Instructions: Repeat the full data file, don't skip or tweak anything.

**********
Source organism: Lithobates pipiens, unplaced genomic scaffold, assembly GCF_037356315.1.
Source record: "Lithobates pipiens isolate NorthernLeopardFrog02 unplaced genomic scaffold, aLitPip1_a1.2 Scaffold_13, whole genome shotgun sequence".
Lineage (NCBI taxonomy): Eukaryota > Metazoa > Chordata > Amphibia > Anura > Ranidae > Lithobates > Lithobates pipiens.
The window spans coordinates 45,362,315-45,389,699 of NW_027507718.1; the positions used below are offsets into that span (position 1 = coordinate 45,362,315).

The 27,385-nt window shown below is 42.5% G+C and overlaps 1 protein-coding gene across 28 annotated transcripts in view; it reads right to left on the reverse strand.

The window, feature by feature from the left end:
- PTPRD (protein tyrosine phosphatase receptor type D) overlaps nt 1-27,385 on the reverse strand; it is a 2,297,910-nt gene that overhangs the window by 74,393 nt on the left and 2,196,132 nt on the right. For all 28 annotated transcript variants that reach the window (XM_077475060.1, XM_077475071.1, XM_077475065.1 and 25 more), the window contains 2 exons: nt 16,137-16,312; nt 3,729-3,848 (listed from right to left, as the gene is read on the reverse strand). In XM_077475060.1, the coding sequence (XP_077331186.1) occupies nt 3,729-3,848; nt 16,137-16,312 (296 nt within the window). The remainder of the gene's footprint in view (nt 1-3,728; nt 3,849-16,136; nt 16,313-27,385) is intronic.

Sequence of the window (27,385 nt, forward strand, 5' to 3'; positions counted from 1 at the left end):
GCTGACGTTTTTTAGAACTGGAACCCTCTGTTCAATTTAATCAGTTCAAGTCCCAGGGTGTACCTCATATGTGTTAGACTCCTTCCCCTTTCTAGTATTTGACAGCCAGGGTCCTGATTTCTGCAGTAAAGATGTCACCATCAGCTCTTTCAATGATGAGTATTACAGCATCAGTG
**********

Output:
Source organism: Lithobates pipiens, unplaced genomic scaffold, assembly GCF_037356315.1.
Source record: "Lithobates pipiens isolate NorthernLeopardFrog02 unplaced genomic scaffold, aLitPip1_a1.2 Scaffold_13, whole genome shotgun sequence".
Lineage (NCBI taxonomy): Eukaryota > Metazoa > Chordata > Amphibia > Anura > Ranidae > Lithobates > Lithobates pipiens.
The window spans coordinates 45,362,315-45,389,699 of NW_027507718.1; the positions used below are offsets into that span (position 1 = coordinate 45,362,315).

The 27,385-nt window shown below is 42.5% G+C and overlaps 1 protein-coding gene across 28 annotated transcripts in view; it reads right to left on the reverse strand.

The window, feature by feature from the left end:
- PTPRD (protein tyrosine phosphatase receptor type D) overlaps nt 1-27,385 on the reverse strand; it is a 2,297,910-nt gene that overhangs the window by 74,393 nt on the left and 2,196,132 nt on the right. For all 28 annotated transcript variants that reach the window (XM_077475060.1, XM_077475071.1, XM_077475065.1 and 25 more), the window contains 2 exons: nt 16,137-16,312; nt 3,729-3,848 (listed from right to left, as the gene is read on the reverse strand). In XM_077475060.1, the coding sequence (XP_077331186.1) occupies nt 3,729-3,848; nt 16,137-16,312 (296 nt within the window). The remainder of the gene's footprint in view (nt 1-3,728; nt 3,849-16,136; nt 16,313-27,385) is intronic.

Sequence of the window (27,385 nt, forward strand, 5' to 3'; positions counted from 1 at the left end):
GCTGACGTTTTTTAGAACTGGAACCCTCTGTTCAATTTAATCAGTTCAAGTCCCAGGGTGTACCTCATATGTGTTAGACTCCTTCCCCTTTCTAGTATTTGACAGCCAGGGTCCTGATTTCTGCAGTAAAGATGTCACCATCAGCTCTTTCAATGATGAGTATTACAGCATCAGTG